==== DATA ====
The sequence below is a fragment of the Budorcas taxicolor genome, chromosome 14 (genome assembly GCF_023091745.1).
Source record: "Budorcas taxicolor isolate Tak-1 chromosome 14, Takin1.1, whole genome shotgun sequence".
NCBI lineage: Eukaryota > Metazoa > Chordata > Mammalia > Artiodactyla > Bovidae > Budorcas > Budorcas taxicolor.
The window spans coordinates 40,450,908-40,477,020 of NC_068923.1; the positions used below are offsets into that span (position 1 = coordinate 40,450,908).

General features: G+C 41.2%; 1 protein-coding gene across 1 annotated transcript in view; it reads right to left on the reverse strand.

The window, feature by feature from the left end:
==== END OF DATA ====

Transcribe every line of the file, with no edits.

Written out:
The sequence below is a fragment of the Budorcas taxicolor genome, chromosome 14 (genome assembly GCF_023091745.1).
Source record: "Budorcas taxicolor isolate Tak-1 chromosome 14, Takin1.1, whole genome shotgun sequence".
NCBI lineage: Eukaryota > Metazoa > Chordata > Mammalia > Artiodactyla > Bovidae > Budorcas > Budorcas taxicolor.
The window spans coordinates 40,450,908-40,477,020 of NC_068923.1; the positions used below are offsets into that span (position 1 = coordinate 40,450,908).

General features: G+C 41.2%; 1 protein-coding gene across 1 annotated transcript in view; it reads right to left on the reverse strand.

The window, feature by feature from the left end: